Friday 4/7 - Thursday 4/13
By Cara Jepsen
7 FRIDAY In today's tight labor market, skilled workers can allegedly write their own tickets. But can they really? And will they continue to have that luxury when the economy dips? Today a group of experts, including Jonathan Hiatt of the AFL-CIO, United Airlines human resources senior VP William P. Hobgood, and Cornell labor law professor Katherine Stone, will discuss Labor Relations in the Rapidly Changing Workplace of the New Millennium. They'll talk from 11:30 to 1 today in the Ogilvie Auditorium at the Chicago-Kent College of Law, 565 W. Adams (312-906-5090).
When Peoria native Alan Gillett brought his country-soul-karaoke-dance act to the cable-access Chic-a-Go-Go a few months ago, the show's dancers didn't know what to make of his awkward, unself-conscious performance. "They were confused by him," says coproducer Jake Austen. "You sort of want to laugh at him at the beginning. But he's so earnest and happy, he wins you over." Gillett, whose appearances on Nashville cable access have become staples on Comedy Central's Daily Show, will make his Chicago club debut at tonight's Chic-a-Go-Go Variety Show. Miss Mia and the puppet Ratso from the TV show will emcee; other performers include Cats & Jammers, the Goblins, Cynthia Plaster Caster, M.O.T.O., and Kim. Tom Dunning will screen his video about stalking the British teen band Boyzone, and Rusty Nails and Charles Irvin will show films and videos. It starts at 9 at the Hideout, 1354 W. Wabansia (773-227-4433). It's $6; you must be 21 or over.
8 SATURDAY The speakers at today's Objects of Desire: Homosexualities and the History of Collecting conference will examine the connection between sexual desire and the desire for...stuff. Participants include U. of C. medievalist Michael Camille on "The Homosexual Hours of the Duc de Berry," Rebecca Zorach on "Strange Objects, Ephemeral Interiors, and the Artificial Lesbian in the Renaissance," Northwestern professor Whitney Davis on "The Collection and Cultivation of Homoeroticism in the Nineteenth Century," and a half dozen international academics. The free conference takes place from 9 to 6 in room 115 of the U. of C.'s Donnelley Biological Sciences Learning Center, 924 E. 57th. Call 773-834-4509 for more info.
"We'd like to reach out to all other people who are dissatisfied with an insular lifestyle directed toward consumption," says Qumbya Cooperative Housing member Nancy Chiu. The 11-year-old co-op is owned and operated by a diverse group of residents who share chores, expenses, decision making, and nightly vegetarian meals. The curious can check out their third and newest building today at 5225 S. Blackstone, where they're hosting a free open house from 3 to 6. Call 773-643-8854.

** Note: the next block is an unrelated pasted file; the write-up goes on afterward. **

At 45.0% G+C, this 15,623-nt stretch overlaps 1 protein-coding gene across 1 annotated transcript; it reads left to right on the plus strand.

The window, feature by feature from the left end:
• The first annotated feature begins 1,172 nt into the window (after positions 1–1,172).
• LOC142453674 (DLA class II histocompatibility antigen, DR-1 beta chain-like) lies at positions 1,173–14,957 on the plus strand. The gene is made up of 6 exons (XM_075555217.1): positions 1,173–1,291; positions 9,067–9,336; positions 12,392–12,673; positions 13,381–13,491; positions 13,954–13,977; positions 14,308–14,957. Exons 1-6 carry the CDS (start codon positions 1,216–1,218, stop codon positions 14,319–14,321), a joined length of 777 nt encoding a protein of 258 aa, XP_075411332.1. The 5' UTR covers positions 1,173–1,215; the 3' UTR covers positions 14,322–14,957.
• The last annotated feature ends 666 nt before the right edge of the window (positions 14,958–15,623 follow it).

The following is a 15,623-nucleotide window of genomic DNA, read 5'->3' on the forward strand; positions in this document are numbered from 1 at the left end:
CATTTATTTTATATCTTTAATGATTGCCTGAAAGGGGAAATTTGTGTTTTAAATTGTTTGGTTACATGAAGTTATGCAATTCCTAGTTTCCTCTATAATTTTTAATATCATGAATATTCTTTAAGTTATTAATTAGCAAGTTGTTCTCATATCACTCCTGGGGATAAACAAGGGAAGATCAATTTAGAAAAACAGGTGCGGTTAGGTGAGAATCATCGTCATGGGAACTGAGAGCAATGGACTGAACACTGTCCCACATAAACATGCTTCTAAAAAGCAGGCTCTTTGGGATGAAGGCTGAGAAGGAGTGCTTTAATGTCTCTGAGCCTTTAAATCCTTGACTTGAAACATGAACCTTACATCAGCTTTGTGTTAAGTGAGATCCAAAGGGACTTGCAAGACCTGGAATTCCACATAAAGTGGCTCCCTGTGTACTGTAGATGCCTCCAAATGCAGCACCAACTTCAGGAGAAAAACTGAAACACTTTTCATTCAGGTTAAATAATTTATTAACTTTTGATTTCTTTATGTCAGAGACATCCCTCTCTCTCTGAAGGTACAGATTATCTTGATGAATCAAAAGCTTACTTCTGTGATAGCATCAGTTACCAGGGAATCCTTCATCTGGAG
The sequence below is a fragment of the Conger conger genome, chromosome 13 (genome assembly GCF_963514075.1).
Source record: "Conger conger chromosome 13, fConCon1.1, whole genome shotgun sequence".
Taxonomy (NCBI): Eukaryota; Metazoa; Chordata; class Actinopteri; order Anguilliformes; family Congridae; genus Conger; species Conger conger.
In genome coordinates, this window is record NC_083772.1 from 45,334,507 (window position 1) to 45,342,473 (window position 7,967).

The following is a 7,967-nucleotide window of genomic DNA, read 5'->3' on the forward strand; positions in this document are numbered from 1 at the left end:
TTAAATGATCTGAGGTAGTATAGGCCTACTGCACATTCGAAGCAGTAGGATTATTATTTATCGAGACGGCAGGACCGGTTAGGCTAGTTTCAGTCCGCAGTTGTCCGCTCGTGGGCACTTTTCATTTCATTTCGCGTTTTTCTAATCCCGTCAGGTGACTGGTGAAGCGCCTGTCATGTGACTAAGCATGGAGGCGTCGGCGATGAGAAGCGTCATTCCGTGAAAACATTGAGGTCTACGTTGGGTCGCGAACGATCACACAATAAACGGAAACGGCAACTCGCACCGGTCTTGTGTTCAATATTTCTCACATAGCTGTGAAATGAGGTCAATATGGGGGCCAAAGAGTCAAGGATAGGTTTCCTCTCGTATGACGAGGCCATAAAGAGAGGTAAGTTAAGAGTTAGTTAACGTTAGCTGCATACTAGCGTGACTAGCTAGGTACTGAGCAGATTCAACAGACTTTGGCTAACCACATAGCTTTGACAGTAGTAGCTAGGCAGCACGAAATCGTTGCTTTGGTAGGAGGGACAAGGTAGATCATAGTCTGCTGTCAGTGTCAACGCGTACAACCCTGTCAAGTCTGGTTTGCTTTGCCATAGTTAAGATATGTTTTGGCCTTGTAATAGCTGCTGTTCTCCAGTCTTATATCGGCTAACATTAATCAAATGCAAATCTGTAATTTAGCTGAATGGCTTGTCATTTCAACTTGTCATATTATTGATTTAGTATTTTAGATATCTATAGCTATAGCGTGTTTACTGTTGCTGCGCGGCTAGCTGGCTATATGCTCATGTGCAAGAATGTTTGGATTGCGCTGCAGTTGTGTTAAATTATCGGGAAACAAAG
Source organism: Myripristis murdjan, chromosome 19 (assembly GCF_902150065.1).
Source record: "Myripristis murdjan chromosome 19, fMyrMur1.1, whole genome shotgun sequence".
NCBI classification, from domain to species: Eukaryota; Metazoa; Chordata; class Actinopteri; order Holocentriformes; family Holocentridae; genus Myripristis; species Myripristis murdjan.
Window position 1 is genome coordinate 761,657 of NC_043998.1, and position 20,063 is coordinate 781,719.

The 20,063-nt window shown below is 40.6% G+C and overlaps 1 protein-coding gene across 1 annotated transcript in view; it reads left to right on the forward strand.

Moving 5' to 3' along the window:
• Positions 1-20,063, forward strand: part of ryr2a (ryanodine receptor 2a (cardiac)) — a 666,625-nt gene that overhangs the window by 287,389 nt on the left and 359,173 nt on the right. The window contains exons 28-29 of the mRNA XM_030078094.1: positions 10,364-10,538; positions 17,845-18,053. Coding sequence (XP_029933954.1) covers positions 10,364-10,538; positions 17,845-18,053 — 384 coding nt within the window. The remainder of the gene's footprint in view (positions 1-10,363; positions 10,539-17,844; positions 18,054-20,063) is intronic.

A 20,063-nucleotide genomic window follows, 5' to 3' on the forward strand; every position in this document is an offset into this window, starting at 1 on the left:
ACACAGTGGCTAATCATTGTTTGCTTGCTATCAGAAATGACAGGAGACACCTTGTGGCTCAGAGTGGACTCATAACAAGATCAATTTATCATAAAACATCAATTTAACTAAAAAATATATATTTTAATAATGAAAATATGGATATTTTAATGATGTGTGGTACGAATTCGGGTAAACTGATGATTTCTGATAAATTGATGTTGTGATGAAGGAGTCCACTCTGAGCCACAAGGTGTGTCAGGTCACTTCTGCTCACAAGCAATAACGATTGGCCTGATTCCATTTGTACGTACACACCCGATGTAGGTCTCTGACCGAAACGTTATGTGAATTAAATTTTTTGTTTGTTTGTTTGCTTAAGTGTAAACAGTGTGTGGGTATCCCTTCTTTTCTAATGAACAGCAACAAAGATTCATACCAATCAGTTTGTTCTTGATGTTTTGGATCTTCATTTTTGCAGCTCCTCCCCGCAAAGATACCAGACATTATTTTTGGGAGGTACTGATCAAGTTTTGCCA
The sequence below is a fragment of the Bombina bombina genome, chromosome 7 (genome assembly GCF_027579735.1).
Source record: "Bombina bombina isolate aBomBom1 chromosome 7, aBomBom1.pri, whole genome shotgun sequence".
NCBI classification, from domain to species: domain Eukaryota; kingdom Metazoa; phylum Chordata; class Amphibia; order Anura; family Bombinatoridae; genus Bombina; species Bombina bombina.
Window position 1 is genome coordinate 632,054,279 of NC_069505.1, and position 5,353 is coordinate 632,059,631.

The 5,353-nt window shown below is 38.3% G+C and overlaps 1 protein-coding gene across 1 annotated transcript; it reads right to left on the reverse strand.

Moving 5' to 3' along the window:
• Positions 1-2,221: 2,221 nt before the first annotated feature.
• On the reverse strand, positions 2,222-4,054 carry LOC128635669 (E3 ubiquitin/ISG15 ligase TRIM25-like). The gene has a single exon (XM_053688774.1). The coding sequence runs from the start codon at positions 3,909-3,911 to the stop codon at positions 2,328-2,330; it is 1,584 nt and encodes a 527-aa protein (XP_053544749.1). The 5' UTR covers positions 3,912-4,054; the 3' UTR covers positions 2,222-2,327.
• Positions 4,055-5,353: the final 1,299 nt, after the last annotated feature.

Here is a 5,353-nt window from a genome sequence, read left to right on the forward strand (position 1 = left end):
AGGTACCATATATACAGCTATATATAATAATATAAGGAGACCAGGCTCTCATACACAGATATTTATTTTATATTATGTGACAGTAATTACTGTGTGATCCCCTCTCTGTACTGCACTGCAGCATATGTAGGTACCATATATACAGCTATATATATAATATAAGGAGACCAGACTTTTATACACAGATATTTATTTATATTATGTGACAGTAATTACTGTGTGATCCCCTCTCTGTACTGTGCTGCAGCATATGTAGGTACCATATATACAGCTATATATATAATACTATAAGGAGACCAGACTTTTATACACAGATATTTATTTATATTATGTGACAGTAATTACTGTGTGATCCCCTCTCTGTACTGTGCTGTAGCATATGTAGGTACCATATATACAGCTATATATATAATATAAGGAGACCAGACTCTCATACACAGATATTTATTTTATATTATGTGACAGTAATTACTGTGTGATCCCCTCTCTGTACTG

9 SUNDAY The filming of the 1926 silent masterpiece Ben-Hur was a $4 million nightmare, marked by a two-year shoot in Italy beset by labor and political disputes and a sea battle sequence that had to be shot over and over again because fishing boats kept floating into the frame. Most of the resulting footage was then scrapped and reshot in the U.S., with Ramon Navarro replacing George Walsh in the title role and director Fred Niblo taking over from Charles Brabin. Today's rare screening of Ben-Hur will be accompanied by organist Jay Warren on the Mighty Wurlitzer, playing an original score he composed for the film. It's at 2:30 at the Pickwick Theatre, 5 S. Prospect in Park Ridge (847-604-2234). Tickets are $10 at the door.
Today, on what would have been Paul Robeson's 102nd birthday, Sterling Stuckey, author, professor, and visiting fellow at Columbia College's Center for Black Music Research, will discuss Robeson's legacy in a lecture called Paul Robeson, Richard Wright, and Black Intellectual and Cultural History. Columbia College professor Cheryl Johnson-Odim will respond. It's free and starts at 3 at the South Shore Cultural Center, 7059 S. South Shore Dr. Call 312-344-7559 for more information.